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Last week, a D.C. Council committee led by Yvette Alexander voted, after hours of debate, to kill the mayor’s nomination of Betty Noel to the Public Service Commission, which regulates the District’s utilities. Noel, who for 18 years had litigated on the behalf of consumers as the People’s Counsel, had been targeted by Pepco and other business organizations that feared she wouldn’t be good for their interests—-in particular Pepco’s pending request for a $42.5 million rate increase—-if she landed a seat on the three-member board.

Ward 3 Councilmember Mary Cheh, voting with Ward 1’s Jim Graham in favor of Noel’s nomination, called out the utility for trying to tank it. “What’s really behind this is Pepco. Pepco wants another puppet on the commission,” Cheh said. “Betty Noel is nobody’s puppet, and Pepco knows it.”

The three opposed Councilmembers—-Alexander, Phil Mendelson, and Ward 4’s Muriel Bowser—-fretted that her previous service as People’s Counsel would force her to recuse herself from 60 percent of the board’s cases. Mendelson also questioned Noel’s “judicial temperament” in light of her “combative” hearing testimony

The temperament argument is unconvincing—-as Cheh pointed out, plenty of litigators are able to adopt a more judgely mien when put on the bench. Reviewing the video from her hearing, it’s clear that while Noel vigorously defended her fitness for the job, it was on the basis of a very strong command of the facts, not simple rudeness. Furthermore, a commission of experts exposed the recusal issue as a red herring back in December, noting in a 9-page report that much of the backlog of cases on which Noel wouldn’t be able to rule are old ones that the PSC wouldn’t be closing anyway.

Is it possible that the councilmembers who voted against Noel were influenced by Pepco’s financial generosity?

Well, maybe. Campaign finance records show that, over the past 10 years, Pepco and its political action committee favored the councilmembers who voted its way both through campaign contributions and donations to their constituent service funds, which can technically only be used to help constituents (but are certainly a form of influence). In total, Bowser got $2,300, Mendelson got $3,000, and Alexander got $1,900. Graham only got $1,800, and Cheh got zilch.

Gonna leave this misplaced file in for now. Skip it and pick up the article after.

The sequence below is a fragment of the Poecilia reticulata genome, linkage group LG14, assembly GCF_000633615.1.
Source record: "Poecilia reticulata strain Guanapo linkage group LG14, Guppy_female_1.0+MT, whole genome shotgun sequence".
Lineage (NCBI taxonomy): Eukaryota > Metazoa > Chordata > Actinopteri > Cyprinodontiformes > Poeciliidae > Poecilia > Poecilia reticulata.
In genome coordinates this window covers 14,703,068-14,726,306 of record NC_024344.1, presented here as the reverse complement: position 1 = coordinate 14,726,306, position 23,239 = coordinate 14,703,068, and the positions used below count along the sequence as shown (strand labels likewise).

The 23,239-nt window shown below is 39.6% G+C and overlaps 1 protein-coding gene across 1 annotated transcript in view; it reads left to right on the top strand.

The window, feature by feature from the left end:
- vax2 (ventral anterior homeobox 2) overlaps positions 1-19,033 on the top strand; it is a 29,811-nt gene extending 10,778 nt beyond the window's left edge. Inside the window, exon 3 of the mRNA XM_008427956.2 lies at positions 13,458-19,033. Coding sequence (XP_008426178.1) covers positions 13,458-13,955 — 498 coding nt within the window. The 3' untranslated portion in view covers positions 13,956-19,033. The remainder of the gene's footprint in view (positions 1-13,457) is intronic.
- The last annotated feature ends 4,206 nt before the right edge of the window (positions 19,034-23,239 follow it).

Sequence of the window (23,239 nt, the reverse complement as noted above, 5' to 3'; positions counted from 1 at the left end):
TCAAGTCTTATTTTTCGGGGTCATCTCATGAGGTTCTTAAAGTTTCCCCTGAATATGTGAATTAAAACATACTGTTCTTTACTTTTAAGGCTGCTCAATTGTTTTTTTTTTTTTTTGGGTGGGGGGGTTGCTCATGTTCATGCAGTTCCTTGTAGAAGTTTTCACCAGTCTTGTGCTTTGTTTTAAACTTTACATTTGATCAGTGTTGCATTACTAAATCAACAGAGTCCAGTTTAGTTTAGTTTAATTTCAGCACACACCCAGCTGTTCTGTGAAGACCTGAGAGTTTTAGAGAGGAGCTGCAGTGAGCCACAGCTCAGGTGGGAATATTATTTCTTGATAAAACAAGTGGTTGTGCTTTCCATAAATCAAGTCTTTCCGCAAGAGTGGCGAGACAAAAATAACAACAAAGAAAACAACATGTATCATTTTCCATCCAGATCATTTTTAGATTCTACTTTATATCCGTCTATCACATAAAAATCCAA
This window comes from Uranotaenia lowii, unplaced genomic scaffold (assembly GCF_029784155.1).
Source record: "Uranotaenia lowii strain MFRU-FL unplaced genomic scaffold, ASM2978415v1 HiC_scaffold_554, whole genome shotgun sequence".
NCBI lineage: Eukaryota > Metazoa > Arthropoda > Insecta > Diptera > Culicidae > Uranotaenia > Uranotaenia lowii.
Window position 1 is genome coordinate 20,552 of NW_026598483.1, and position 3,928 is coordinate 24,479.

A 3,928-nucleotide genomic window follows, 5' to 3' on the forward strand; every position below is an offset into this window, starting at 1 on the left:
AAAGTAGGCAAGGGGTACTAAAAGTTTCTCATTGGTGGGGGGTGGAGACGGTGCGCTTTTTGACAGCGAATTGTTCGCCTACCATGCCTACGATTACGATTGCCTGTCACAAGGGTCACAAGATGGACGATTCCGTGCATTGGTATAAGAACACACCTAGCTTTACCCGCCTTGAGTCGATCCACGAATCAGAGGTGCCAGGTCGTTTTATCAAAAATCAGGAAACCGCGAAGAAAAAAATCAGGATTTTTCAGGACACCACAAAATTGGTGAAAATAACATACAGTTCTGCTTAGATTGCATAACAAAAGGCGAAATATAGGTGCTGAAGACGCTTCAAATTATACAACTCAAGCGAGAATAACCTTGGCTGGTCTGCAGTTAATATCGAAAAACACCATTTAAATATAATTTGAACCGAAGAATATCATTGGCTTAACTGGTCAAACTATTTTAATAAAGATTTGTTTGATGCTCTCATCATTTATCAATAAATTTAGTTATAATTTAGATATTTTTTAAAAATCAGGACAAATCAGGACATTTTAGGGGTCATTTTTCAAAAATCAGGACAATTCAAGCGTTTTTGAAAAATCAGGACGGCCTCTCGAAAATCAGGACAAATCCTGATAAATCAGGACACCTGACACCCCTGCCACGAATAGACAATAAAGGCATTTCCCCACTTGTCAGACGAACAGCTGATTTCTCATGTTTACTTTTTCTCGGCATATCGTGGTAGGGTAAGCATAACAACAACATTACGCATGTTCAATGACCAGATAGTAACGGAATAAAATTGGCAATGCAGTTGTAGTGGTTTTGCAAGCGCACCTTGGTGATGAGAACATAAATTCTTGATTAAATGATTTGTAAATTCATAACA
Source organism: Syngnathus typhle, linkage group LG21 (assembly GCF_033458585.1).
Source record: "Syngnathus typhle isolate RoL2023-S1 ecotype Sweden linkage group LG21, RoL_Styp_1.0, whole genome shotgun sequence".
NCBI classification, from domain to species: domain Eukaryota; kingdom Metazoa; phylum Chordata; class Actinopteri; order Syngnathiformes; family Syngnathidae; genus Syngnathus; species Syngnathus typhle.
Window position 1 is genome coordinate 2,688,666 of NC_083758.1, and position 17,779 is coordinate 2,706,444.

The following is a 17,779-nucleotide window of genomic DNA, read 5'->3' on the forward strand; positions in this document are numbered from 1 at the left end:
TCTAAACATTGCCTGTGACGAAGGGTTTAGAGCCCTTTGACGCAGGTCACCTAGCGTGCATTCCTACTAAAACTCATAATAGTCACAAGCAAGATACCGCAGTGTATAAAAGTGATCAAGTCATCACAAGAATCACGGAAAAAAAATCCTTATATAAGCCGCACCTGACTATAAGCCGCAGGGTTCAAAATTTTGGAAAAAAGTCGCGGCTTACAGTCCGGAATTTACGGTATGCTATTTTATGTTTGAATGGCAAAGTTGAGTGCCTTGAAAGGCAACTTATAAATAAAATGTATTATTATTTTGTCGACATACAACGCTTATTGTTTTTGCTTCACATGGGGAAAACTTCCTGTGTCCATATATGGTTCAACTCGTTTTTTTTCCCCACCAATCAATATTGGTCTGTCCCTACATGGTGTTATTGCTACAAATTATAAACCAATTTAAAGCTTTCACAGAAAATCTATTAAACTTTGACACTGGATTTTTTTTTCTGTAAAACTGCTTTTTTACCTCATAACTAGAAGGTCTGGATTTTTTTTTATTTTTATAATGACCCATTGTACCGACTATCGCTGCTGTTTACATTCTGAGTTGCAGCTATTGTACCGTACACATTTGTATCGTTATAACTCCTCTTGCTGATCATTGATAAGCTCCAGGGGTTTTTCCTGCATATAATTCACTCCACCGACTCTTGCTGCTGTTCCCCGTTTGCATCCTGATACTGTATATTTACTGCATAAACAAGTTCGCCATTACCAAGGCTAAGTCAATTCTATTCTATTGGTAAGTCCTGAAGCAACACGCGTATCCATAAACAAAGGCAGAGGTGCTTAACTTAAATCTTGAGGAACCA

Pepco wasn’t the only one lobbying against Noel. Contributions from the D.C. Chamber of Commerce bring the totals to $3,300 for Alexander, $5,000 for Mendelson, $3,200 for Bowser, $2,300 for Graham, and still nothing for Cheh.

But you know what? That’s actually not a lot of money. The councilmembers could foot those kinds of bills with their $130,000 salaries.

Given this council’s record, it’s always possible that funnier stuff could be going on. I didn’t run the numbers for all of Pepco’s employees, or all the money they donated to other political action committees that could then funnel donations to candidates, or God knows how many money orders peoples’ relatives in other states might have sent in. It’s very, very frustrating that the Office of Campaign Finance doesn’t have a better tool for tracking money in D.C. politics, and no watchdog organization has developed one like the fabulous OpenSecrets.

It’s also true, however, that corporations have many smarter ways of exerting influence than through political contributions, which are at least theoretically public. Walmart, for example, donated nothing to D.C. politicians as it prepared to open multiple stores in the city, instead taking the approach of sprinking its largesse to laudable organizations around the city.

So unfortunately, campaign contributions don’t really answer the question here. And of course, it’s also possible that Bowser, Mendelson, and Alexander truly thought they were making the best decision for their constituents (Bowser, in particular, hasn’t always been Pepco’s biggest pal).